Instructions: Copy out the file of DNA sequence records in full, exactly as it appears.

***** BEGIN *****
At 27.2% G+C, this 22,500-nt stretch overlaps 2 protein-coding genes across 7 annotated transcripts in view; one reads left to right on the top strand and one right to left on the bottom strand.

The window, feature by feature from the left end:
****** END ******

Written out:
At 27.2% G+C, this 22,500-nt stretch overlaps 2 protein-coding genes across 7 annotated transcripts in view; one reads left to right on the top strand and one right to left on the bottom strand.

The window, feature by feature from the left end: